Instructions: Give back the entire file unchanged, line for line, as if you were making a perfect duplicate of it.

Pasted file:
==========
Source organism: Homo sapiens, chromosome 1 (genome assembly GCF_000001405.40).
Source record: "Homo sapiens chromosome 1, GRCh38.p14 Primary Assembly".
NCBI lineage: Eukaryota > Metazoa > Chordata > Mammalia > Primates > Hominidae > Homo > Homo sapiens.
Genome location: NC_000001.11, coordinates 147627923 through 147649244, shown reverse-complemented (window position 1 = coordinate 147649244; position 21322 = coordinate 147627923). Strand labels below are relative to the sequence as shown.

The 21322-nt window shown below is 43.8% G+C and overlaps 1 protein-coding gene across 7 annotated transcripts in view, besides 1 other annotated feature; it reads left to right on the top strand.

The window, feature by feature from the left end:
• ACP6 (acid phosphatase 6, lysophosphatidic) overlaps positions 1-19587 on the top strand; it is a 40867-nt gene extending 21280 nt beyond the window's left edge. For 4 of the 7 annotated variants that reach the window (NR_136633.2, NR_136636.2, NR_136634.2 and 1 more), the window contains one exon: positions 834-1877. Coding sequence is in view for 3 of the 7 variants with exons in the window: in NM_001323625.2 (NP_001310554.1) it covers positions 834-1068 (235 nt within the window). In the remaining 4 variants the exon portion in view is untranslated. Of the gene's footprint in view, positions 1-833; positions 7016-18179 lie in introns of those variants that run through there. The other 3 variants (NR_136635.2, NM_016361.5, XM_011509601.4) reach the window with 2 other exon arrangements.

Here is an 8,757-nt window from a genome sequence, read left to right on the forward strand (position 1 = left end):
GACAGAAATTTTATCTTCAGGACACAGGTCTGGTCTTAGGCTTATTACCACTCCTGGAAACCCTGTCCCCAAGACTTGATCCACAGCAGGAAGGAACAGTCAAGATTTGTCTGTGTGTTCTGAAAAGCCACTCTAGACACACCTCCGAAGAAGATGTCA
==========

Source organism: Homo sapiens, chromosome 1 (genome assembly GCF_000001405.40).
Source record: "Homo sapiens chromosome 1, GRCh38.p14 Primary Assembly".
NCBI lineage: Eukaryota > Metazoa > Chordata > Mammalia > Primates > Hominidae > Homo > Homo sapiens.
Genome location: NC_000001.11, coordinates 147627923 through 147649244, shown reverse-complemented (window position 1 = coordinate 147649244; position 21322 = coordinate 147627923). Strand labels below are relative to the sequence as shown.

The 21322-nt window shown below is 43.8% G+C and overlaps 1 protein-coding gene across 7 annotated transcripts in view, besides 1 other annotated feature; it reads left to right on the top strand.

The window, feature by feature from the left end:
• ACP6 (acid phosphatase 6, lysophosphatidic) overlaps positions 1-19587 on the top strand; it is a 40867-nt gene extending 21280 nt beyond the window's left edge. For 4 of the 7 annotated variants that reach the window (NR_136633.2, NR_136636.2, NR_136634.2 and 1 more), the window contains one exon: positions 834-1877. Coding sequence is in view for 3 of the 7 variants with exons in the window: in NM_001323625.2 (NP_001310554.1) it covers positions 834-1068 (235 nt within the window). In the remaining 4 variants the exon portion in view is untranslated. Of the gene's footprint in view, positions 1-833; positions 7016-18179 lie in introns of those variants that run through there. The other 3 variants (NR_136635.2, NM_016361.5, XM_011509601.4) reach the window with 2 other exon arrangements.

Here is an 8,757-nt window from a genome sequence, read left to right on the forward strand (position 1 = left end):
GACAGAAATTTTATCTTCAGGACACAGGTCTGGTCTTAGGCTTATTACCACTCCTGGAAACCCTGTCCCCAAGACTTGATCCACAGCAGGAAGGAACAGTCAAGATTTGTCTGTGTGTTCTGAAAAGCCACTCTAGACACACCTCCGAAGAAGATGTCA